Bruce Mcculloch

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Kids In The Hall: Same Guys, New Dresses Review


Good
I'm an old Kids in the Hall fan from way back, but this collection of behind-the-scenes vignettes from the comedy troupe's 1999-2000 live tour is hit-and-miss, which is pretty much the same thing I thought about their 1996 non-documentary movie Brian Candy.

Some of the on-stage moments are priceless (during "Jesus 2000": "So what if my ass gets itchy and I'm too busy to worship!?") as are some of the off-stage bits (Scott Thompson's attempt to get his Sony Aibo to go to sleep "because he has this responsibility"). But are you interested in the street preachers or singing beggars outside the show? Are you interested in five minutes about why their equipment is delayed at one show? Do you care whether the guys decide to take a bus from city to city instead of a plane? They sure do talk about it for a long time...

Continue reading: Kids In The Hall: Same Guys, New Dresses Review

Dog Park Review


Bad
It is rare that a great actress (Garofalo) will make two really bad movies, back to back. It is even rarer that those two movies will premiere on the same day. And what are the odds that those two films will star brothers (eg. Luke Wilson in this movie and Owen Wilson in The Minus Man)?

According to my astrologer/numerologist, it's an 18 billion to one shot.

Continue reading: Dog Park Review

Kids In The Hall: Brain Candy Review


Good
Well, what have we here? Let me say first-off that I'm a huge Kids in the Hall fan. This review is necessarily going to be tainted by the fact that I've probably seen 300 hours of Kids in the Hall on TV...and by my impression going into the film that, hey, another 1 1/2 hours wouldn't kill me.

If you aren't familiar with the comedy troupe, the Kids are five guys (Bruce McCulloch, Kevin McDonald, Mark McKinney, Scott Thompson, and Dave Foley) who have appeared in 110 episodes of some of the funniest sketch comedy television has offered up in recent years. After ending the series in July 1994, talk of a movie immediately began. Two years later, the end result is here.

Continue reading: Kids In The Hall: Brain Candy Review

Dick Review


Bad
In this new 70s comedy opening just in time for the anniversary of Woodstock, we follow characters Betty (Kirsten Dunst), and Arlene (Michelle Williams) on a wacky journey through Washington, D.C. following the Watergate Scandle.

The two are spotted in the White House by a gaurd who originally saw the girls at Watergate the night of the burglary. The two are taken to the infamous "West Wing" where they meet and fall in love with President Richard "Dick" Nixon, played by Dan Hedaya, and very well I might add. Unfortunetly Hedaya's very entertaining performance of Dick couldn't save this already ill-fated non-comedy.

Continue reading: Dick Review

Dick Review


Good

Imagine a pair of bubble-headed teenage girls plunked down in the middle of "All the President's Men," then transform the major Watergate players (Nixon, Woodward, Bernstein, Liddy, et al) into oafs, and you have the recipe for "Dick," a nimbly-witted marriage of teenage social slapstick and political satire.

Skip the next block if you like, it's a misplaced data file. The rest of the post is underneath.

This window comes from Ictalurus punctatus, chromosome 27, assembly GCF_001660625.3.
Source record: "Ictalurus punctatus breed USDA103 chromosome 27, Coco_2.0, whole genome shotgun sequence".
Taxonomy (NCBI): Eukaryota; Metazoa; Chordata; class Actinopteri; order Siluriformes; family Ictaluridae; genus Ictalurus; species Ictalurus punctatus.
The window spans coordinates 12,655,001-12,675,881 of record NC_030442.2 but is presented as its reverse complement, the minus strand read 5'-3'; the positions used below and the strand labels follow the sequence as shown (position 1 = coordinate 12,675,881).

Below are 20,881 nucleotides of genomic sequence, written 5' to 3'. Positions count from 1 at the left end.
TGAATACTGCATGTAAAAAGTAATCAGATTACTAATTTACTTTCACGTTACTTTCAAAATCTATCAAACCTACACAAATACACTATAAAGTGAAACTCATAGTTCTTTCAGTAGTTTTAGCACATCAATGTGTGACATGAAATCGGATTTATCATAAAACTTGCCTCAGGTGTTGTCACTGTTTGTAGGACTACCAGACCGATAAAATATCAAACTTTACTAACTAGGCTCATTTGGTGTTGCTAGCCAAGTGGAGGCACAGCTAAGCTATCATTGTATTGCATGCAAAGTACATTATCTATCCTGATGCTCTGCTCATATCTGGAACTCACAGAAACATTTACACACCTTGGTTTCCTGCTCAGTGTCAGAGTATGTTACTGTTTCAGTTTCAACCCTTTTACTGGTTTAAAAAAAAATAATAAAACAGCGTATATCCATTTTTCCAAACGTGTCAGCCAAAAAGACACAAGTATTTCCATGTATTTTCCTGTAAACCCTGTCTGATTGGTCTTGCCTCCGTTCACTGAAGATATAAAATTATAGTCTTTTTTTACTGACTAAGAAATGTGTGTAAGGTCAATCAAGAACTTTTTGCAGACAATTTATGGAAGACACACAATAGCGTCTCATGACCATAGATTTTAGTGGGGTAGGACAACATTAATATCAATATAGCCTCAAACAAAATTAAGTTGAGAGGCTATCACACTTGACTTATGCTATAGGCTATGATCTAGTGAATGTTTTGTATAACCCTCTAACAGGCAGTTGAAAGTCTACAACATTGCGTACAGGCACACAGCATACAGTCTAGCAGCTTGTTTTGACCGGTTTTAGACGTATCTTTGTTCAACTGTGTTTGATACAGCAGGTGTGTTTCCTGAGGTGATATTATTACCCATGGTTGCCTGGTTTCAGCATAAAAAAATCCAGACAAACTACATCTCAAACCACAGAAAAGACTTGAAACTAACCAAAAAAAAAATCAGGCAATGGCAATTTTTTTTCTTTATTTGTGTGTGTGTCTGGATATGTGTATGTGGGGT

A cross-generational comedy that quickly lays out historical details for the uninitiated, then sets about clowning with the fuzzier facts, the movie stars Kirsten Dunst and Michelle Williams as a couple of dim and giggly 15-year-olds who stumble onto the Watergate break-in (one of them lives in the hotel), then become witnesses to President Nixon's cover-up, after being spotted on a White House tour and appointed "official White House dog-walkers" in order to keep them close and find out what they know.

Since their lives revolve around lip gloss and Bobby Sherman, it takes these two ditzes a while to catch on. After getting lost in the executive mansion, their new buddy President Nixon (a perfectly cast Dan Hedaya) plays off the document-shredding they've seen as a crafts project. "Paper mache is a hobby of mine," he grunts, momentarily unfurrowing his brow.

Continue reading: Dick Review

Dog Park Review


Weak

Melancholy and spiritless, the dreary romantic comedy "Dog Park" plays like it was written by a depressed guy in the wake being dumped.

That guy would be former "Kids In the Hall" cast member Bruce McCulloch, who also makes his wildly unpolished directorial debut with this borderline depressing yarn about rebound romance.

The picture stars sad-eyed, generic nice guy Luke Wilson ("Home Fries") as Andy, a downtrodden recent dumpee whose ex (Kathleen Robertson) broke his heart and took his dog. Now he goes to the park without a four-legged companion and wallows in self-pity.

Continue reading: Dog Park Review

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There's already an Oscars buzz surrounding this movie.

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Bruce McCulloch Movies

Dog Park Movie Review

Dog Park Movie Review

It is rare that a great actress (Garofalo) will make two really bad movies, back...

Kids in the Hall: Brain Candy Movie Review

Kids in the Hall: Brain Candy Movie Review

Well, what have we here? Let me say first-off that I'm a huge Kids...

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Dick Movie Review

Dick Movie Review

In this new 70s comedy opening just in time for the anniversary of Woodstock, we...

Dick Movie Review

Dick Movie Review

Imagine a pair of bubble-headed teenage girls plunked down in the middle of "All the...

Dog Park Movie Review

Dog Park Movie Review

Melancholy and spiritless, the dreary romantic comedy "Dog Park" plays like it was written by...

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